1 – Write a mission statement for each Social Media account. What do I mean, write out how you want to use each account. How you will communicate with each account; who you want to allow or engage with using these accounts; if you will use it for business, personal, passion, cause, or all the above; and how often you want to use these accounts.

2 – Apply this mission statement to the people you follow and who follow you. Seriously, who do want to connect with daily? Use this as a barometer when you follow and also when you clean out your account.

3 – Clean-up your followers and who you follow. Go through an CLICK DELETE, UNFOLLOW, or BLOCK. Have that mission statement beside you when you clean-up, clean-out, block, and add back in.

4 – Clean-out all those many applications that connect through your social media accounts. We have so many different applications that connect and re-connect through out platforms from TweetDeck, Hootsuite, TwitPic, Seesmic, TwitVite, Farmville, Mafia Wars, etc., etc. Clean out those you do not use…these are platforms you have granted access to your accounts. This is the same as allowing tons of different people and companies having access to your email and bank accounts.

5 – Pick the right platform for you. It is not necessary to use all the platforms if it brings noise to your life. By us creating and starting an account, barley use this account, and leave it live without closing and not using it…we bring noise.

6 – Find and engage like minded people. Treat this online, social experience the same as an in-person social experience.

To be quite honest, I wrote this for myself. I needed to articulate for myself what was necessary for me to continue using and engaging with these platforms.

Bobby’s 5 Links of the Week | November 28, 2010



Hello friends, here are my links for the week. As you can see…they include social media, Facebook commenting, and hospital social media. I hope you enjoy and let me know your thoughts about any of these articles!

Why Social Media for Doctors Doesn’t Make Sense
November 19, 2010 | Bryan Vartabedian, MD of 33Charts.com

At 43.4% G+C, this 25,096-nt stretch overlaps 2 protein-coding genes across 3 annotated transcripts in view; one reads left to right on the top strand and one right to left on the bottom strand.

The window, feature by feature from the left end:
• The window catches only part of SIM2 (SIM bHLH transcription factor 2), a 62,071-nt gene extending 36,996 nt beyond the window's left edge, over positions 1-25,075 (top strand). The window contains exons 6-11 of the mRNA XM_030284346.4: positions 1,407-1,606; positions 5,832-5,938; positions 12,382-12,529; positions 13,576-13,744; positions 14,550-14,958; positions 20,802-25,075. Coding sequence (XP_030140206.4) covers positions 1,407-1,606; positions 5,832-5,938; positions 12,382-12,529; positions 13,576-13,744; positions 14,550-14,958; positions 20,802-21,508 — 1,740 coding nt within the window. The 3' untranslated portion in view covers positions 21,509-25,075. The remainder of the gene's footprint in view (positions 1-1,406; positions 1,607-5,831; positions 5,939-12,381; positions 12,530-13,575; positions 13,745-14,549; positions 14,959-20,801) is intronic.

When I discuss social media with physicians they often giggle and look confused.  It’s as if none of it makes sense. And probably for good reason.  Doctors have changed. CLICK HERE to read more.

Should OSHA create work rules for physicians in training?
October 2010 | Richard Leff, MD for KevinMD.com Blog
Recent rules issued by the Accreditation Council for Graduate Medical Education (ACGME) for resident work hours have further limited the consecutive and total number of hours that medical trainees may work.  These measures, originally created because of safety concerns, are intended to decrease the number of fatigue-related errors made by physicians in training. CLICK HERE to read more.

Four ways to get more value from digital marketing
MARCH 2010 | David C. Edelman
Companies that make the deep strategic, organizational, and operational shifts required to become effective digital marketers can become more agile, more productive, and accelerate revenue growth. CLICK HERE to read more.

Facebook Comments: Protected Speech or Personal Branding Nightmare?
November 24, 2010 | Dan Schawbel of SocialMediaToday.com
We all know that people overshare. It’s easy to write a quick status update when someone bothers you at work or you’re frustrated. And in today’s world of social media and instant communication, it’s not surprising that quite a few people are taking heat for posting inappropriate content—especially when it comes to their careers. CLICK HERE to read more.

5 Reasons Facebook Will Be the 2012 Marketing Requisite
November 24, 2010 by Patsy Stewart of SocialMediaToday.com
Facebook has generated a lot of BUZZ lately with its unveiling of a new location based “Places” with local deals. Successful companies are integrating Facebook into their marketing strategies. Fortune 500 companies are racing to see who can get the most “likes” and companies like WalMart are banking that you will share their deals with your friends. CLICK HERE to read more.